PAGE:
By Sara Bir
Gelatin is so badly maligned a substance that people commonly think of it as a wiggling edible cartoon rather than actual food. This is a sorry state, for gelatin began its life as aspic, a labor-intensive delicacy.
Back in the day, chefs made aspic by simmering gelatin-rich cuts of meat (such as calves' feet and veal bones) for hours and hours before clarifying the mixture with egg whites or ground lean meat. This procedure yielded a liquid that, when chilled, set into a glossy, glistening mass. Aspic embedded with exactingly placed garnishes often coated cold pieces of poached or roasted meats, game or fish. Called chaufroid ("hot-cold") for the manner in which they were served, such dishes were often part of banquets for upper classes and royalty, and even today most old-school chefs know how to knock out an aspic to coat a terrine.
The time, energy and product required to produce even a small volume of aspic made it a food reserved for special guests and events. In the 1800s, women were able to purchase sheets of gelatin, but they needed to be clarified before use. In 1845, the industrialist Peter Cooper obtained the first patent for a gelatin dessert, but he didn't market it much. Then, in 1890, Charles Knox developed the world's first pregranulated gelatin, an event that, according to the Kraft company, "began to revolutionize gel cookery."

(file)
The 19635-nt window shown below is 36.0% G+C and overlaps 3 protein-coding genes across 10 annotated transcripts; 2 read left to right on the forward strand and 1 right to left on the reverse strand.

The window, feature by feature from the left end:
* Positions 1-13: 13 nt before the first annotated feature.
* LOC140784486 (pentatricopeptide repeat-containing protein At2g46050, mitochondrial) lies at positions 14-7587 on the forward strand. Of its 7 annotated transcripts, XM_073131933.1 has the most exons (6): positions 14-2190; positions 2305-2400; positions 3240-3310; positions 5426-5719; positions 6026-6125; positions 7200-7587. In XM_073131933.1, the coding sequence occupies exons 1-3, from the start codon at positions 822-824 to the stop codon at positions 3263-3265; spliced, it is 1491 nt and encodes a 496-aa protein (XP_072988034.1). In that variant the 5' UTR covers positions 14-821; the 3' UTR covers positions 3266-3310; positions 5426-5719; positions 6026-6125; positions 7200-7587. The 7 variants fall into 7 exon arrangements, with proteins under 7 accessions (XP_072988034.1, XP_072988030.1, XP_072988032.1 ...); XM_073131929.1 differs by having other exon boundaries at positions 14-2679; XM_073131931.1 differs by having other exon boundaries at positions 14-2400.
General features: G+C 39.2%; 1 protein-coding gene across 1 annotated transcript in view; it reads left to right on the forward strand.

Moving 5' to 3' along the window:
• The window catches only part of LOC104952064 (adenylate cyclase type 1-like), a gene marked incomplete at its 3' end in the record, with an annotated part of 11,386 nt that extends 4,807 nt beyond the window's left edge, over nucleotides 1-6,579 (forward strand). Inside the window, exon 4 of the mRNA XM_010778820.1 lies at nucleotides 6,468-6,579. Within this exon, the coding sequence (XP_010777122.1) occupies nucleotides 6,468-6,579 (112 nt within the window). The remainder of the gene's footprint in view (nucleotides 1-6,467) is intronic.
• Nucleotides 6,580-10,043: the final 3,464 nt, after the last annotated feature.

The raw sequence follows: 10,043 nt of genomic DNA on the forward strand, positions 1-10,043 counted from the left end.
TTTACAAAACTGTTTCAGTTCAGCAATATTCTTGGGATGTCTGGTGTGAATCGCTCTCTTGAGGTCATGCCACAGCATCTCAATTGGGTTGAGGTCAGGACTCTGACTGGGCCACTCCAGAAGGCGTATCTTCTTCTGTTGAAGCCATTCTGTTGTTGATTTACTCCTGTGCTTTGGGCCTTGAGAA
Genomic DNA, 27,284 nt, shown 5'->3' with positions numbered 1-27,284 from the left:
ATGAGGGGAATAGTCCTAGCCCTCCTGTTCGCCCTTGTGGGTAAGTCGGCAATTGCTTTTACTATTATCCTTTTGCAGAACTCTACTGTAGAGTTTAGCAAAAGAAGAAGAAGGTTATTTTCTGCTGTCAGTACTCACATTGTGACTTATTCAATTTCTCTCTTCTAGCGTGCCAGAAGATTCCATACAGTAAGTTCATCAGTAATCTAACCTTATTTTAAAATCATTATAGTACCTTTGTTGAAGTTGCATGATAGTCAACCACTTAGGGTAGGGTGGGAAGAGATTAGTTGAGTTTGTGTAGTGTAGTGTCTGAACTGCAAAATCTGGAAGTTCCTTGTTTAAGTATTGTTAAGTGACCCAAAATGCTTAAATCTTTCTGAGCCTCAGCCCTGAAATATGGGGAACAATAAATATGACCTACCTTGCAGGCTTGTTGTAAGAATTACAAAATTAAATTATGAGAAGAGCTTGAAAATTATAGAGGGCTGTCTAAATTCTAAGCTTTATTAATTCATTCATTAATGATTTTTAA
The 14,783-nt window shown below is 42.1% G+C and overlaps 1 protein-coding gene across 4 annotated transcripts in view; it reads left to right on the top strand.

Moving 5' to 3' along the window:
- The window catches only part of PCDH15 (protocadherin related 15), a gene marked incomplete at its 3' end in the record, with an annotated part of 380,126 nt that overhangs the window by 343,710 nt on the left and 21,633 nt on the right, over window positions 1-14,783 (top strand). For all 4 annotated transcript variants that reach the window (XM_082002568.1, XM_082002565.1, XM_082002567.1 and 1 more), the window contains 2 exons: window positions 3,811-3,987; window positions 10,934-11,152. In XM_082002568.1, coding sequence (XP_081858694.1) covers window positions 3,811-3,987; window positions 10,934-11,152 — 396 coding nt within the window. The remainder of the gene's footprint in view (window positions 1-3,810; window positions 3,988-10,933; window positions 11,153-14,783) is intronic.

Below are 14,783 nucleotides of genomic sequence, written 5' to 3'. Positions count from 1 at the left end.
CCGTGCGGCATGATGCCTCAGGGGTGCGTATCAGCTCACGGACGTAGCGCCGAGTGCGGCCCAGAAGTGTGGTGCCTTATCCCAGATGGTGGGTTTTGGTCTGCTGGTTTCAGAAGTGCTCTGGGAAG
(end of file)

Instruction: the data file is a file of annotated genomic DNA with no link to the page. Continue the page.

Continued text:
Jello, however, didn't make it on the scene until 1897, when Pearle B. Wait developed a fruit-flavored version of Cooper's gelatin. Wait's wife named the innovation "Jell-O," and its first flavors were strawberry, raspberry, orange and lemon.
Today we see gelatin salads as kitschy relics with dubious culinary value, but in their heyday, they synthesized elegance and sophistication with ease of preparation. And they still can; while indeed kitschy, a carefully composed gelatin salad can be attractive, refreshing and charming. This odd hybrid of our American culinary heritage is dying off, but we don't have to let it go without a fight.
Don't let the double-entendre of the name mislead you! Tomato aspic, perhaps the most enduring of once-popular savory jelled salads, is a refreshing classic that makes prefect light luncheon fare on a hot summer afternoon--imagine a virgin Bloody Mary in gelatin form. In her recent book Lost Recipes, Marion Cunningham suggests serving tomato aspic with soda crackers and deviled eggs. I concur. This particular recipe comes from Better Homes and Gardens New Cookbook, circa 1960.
4 c. tomato juice
1/3 c. roughly chopped onion
1/3 c. roughly chopped celery, with leaves
2 tbsp. brown sugar
1 tsp. salt
2 small bay leaves
4 whole cloves
2 tbsp. (2 envelopes) unflavored gelatin
3 tbsp. freshly squeezed lemon juice
Place the 2 cups of tomato juice in a large bowl and sprinkle with the gelatin granules. Set aside to let the gelatin swell ("bloom"). Meanwhile, place the remaining 2 cups of tomato juice in a small saucepan with the onion, celery, brown sugar, salt, bay leaves and cloves. Bring to a simmer and cook, uncovered, for five minutes. Strain the mixture into the bloomed gelatin, discarding the solids. Stir the mixture until the gelatin is dissolved. Pour into a 5-cup mold and chill, preferably overnight, until set. Makes about 8 servings.
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From the August 3-9, 2005 issue of the North Bay Bohemian.
© 2005 Metro Publishing Inc.